‘Brooklyn Nine-Nine’ Is Back, and Stephanie Beatriz Is Making the Most of It

When Fox pulled the plug on “Brooklyn Nine-Nine” in May, many followers and critics have been shocked. But Stephanie Beatriz, who performs the no-nonsense detective Rosa Diaz, was extra cleareyed.

“I didn’t think we were done with the world of ‘Brooklyn,’ but I’m also realistic,” she mentioned just lately. “I thought to myself maybe if Netflix or Hulu picks it up and lets us finish out the ride for a few more episodes, then maybe that seems like the best-case scenario.”

Instead, NBC greenlit a 13-episode season and later prolonged it by 5 episodes — Season 6 of “Brooklyn Nine-Nine” started Jan. 10. The renewal offers followers an opportunity to uncover extra about Rosa, a leather-based jacket-clad crime fighter who was solely beginning to open up, on a private stage, by the finish of the present’s run on Fox. While Rosa had beforehand shared obscure bits of historical past — like the time she bought kicked out of a dance academy for “beating up the ballerinas” — her greatest reveal of all occurred final season, when she got here out as bisexual.

“Over the last six seasons, Rosa has gone from being an enigma whom people knew nothing about, to an enigma whom people now know an incredibly tiny amount about,” the showrunner Dan Goor mentioned.

Rosa is finest identified to followers for her anger administration points, deadpan disposition and secrecy.

“In comedy you have the ‘straight man,’ who’s basically the deadpan, flat comedy partner,” Beatriz mentioned. “And in ‘Brooklyn Nine-Nine,’ the bi woman is a straight man, which is hilarious.”

In actuality, the typically bubbly Beatriz, 37, is the emotional antithesis of her character. Even so, she sees shades of her personal character in Rosa’s fierceness and candor, and the inspiration for the character’s bisexual identification was knowledgeable by the actress’s personal life.

Beatriz disclosed that she recognized as queer in a 2016 tweet, responding to an interview featuring the bisexual actress Aubrey Plaza. If the revelation on the show got attention and made Rosa’s identification official, it was not especially noteworthy to the woman who portrays her.

“Secretly in my mind, I think, I was playing her as someone who was attracted to all genders,” Beatriz said.

Born in Neuquén, Argentina, Beatriz emigrated with her parents when she was 2 years old to Webster, Tex., just outside Houston. Her interest in acting began with that perennial refuge for young outsiders: high school theater.

But as the writers began working on Season 5, Goor asked Beatriz if she would be comfortable with Rosa coming out as bisexual, to parallel Beatriz’s own revelation.

A proudly silly cop sitcom might seem like an unlikely catalyst for change, Beatriz said. But in Rosa’s progression, she sees the chance to move the emotional needle for a certain segment of the fan base.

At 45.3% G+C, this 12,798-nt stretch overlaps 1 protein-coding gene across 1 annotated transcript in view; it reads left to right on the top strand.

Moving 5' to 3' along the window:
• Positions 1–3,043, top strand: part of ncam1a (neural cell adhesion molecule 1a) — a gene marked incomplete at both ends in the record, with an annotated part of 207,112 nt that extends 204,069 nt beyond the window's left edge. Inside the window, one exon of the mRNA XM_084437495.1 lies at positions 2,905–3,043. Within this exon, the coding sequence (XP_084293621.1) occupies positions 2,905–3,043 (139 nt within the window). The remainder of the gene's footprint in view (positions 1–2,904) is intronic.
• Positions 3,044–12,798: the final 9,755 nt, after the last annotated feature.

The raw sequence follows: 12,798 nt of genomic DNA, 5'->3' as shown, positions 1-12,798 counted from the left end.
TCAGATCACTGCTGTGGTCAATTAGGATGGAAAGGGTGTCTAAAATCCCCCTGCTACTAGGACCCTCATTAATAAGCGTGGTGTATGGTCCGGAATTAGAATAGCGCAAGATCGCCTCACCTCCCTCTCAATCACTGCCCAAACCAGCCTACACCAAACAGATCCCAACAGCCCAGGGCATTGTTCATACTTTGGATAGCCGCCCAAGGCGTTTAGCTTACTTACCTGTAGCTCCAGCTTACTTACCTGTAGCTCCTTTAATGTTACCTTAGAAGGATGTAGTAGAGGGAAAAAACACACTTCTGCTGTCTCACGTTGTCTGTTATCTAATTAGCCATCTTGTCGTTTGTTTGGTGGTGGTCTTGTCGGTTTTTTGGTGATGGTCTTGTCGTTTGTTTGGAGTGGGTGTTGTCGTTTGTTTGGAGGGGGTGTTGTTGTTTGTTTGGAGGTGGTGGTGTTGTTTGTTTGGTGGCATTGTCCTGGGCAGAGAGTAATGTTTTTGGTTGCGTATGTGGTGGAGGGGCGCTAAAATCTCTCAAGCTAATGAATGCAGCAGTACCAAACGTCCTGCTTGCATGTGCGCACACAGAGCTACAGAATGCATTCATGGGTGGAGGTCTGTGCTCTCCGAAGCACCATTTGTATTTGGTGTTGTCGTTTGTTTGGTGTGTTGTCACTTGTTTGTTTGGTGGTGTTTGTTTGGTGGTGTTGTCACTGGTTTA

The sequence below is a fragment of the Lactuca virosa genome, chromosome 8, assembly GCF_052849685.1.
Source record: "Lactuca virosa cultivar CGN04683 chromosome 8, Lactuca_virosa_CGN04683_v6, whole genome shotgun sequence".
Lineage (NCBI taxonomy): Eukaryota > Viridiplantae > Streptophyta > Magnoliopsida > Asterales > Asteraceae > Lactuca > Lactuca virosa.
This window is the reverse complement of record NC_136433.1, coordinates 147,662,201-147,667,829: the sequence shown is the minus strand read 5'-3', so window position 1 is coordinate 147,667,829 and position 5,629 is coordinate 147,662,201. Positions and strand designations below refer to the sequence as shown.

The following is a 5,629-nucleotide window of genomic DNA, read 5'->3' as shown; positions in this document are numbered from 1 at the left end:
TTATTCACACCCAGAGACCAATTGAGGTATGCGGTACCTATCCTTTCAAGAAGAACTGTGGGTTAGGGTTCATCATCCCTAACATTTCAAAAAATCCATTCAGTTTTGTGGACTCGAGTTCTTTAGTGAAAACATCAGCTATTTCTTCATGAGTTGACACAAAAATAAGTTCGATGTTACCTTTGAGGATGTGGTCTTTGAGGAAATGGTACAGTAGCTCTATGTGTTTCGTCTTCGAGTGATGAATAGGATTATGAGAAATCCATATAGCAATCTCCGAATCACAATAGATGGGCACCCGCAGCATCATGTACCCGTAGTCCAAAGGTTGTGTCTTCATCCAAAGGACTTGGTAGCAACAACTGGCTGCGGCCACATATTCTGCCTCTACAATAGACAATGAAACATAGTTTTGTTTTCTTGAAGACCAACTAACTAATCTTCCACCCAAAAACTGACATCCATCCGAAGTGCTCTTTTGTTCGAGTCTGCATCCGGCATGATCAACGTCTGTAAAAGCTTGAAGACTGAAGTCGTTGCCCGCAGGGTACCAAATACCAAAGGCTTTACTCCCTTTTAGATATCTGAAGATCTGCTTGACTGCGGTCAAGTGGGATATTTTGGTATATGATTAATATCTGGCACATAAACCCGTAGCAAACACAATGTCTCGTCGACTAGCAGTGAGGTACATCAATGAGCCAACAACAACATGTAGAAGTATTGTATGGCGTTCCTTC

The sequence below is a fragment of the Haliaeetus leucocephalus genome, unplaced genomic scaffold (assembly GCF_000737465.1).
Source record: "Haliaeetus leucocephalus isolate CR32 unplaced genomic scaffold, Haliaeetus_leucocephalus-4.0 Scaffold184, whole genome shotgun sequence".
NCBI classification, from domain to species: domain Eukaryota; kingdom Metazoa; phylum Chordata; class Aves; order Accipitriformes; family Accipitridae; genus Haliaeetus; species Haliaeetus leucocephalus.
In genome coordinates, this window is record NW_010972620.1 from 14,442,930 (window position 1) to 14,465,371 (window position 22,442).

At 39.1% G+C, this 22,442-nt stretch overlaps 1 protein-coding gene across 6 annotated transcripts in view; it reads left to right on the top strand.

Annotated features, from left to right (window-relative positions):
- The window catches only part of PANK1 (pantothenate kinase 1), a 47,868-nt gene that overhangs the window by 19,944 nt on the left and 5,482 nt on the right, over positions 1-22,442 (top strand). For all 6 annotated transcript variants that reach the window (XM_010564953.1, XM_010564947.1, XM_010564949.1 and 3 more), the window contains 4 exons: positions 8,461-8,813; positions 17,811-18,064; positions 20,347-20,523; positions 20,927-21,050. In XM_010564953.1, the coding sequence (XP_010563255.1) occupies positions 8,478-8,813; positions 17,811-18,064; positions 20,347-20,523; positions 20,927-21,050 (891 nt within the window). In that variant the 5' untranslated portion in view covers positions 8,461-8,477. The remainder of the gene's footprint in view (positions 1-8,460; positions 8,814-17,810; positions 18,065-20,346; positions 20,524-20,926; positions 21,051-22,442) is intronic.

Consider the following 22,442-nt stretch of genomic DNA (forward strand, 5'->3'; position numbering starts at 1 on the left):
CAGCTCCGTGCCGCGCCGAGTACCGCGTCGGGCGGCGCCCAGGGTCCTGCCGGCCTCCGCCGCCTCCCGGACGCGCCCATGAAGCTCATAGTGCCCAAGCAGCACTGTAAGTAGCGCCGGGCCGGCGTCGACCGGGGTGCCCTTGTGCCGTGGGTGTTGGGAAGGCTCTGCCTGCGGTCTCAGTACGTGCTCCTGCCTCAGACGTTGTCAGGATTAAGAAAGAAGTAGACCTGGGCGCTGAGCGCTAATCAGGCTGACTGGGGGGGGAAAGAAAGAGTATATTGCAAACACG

“I’ve been watching this character on my favorite show for five seasons — now do I hate her because she’s bi?” she said, rhetorically. “I think the best learning, growing and conversations with people can come out of art, and particularly fun art that makes you laugh.”

After the brief brush with cancellation, Beatriz now gets to continue Rosa’s story line on “Brooklyn Nine-Nine.” There are hints of an evolved Rosa in the new season; in the premiere, the character’s soft side peeks through when she expresses concern over Captain Holt (Andre Braugher) losing out on the position of police commissioner. (Her gruff nature quickly returns, however, when she finds herself on the verge of losing an important case.) While Beatriz is coy about the details, she promises more evident growth for the formerly buttoned-up Rosa, who will continue to slowly let her co-workers into her life.

“I also can say the exploration of Rosa’s romantic life and her inner-workings will continue,” she said. Whatever the dubious response to her own relationships, Beatriz stated that she will keep using her platform to be a vocal LGBTQ advocate.

In Season 6, Beatriz also realized a professional goal: She directed an episode of “Brooklyn Nine-Nine,” which will air March 14. She admitted that along the way she had to overcome “me da pena,” a Spanish expression that describes the sensation of both embarrassment and the shame surrounding it.

“I think a lot of women identify with that feeling,” Beatriz said. “We’re all sort of culturally talking about this moment now where women have felt like, ‘Why haven’t I asked? Why not me?’” But she took the arrival of the once improbable sixth season of “Brooklyn Nine-Nine” as a sign that she needed to ask for what she wanted, and Goor gave her the go-ahead.

The self-doubt Beatriz once felt has inverted into a kind of fierce determination that Rosa Diaz would be proud of, she said, and she’s trying to remain open to whatever opportunities come her way.

“I just really like telling stories,” she said. “And it turns out I’m pretty good at it.”

Source link Nytimes.com

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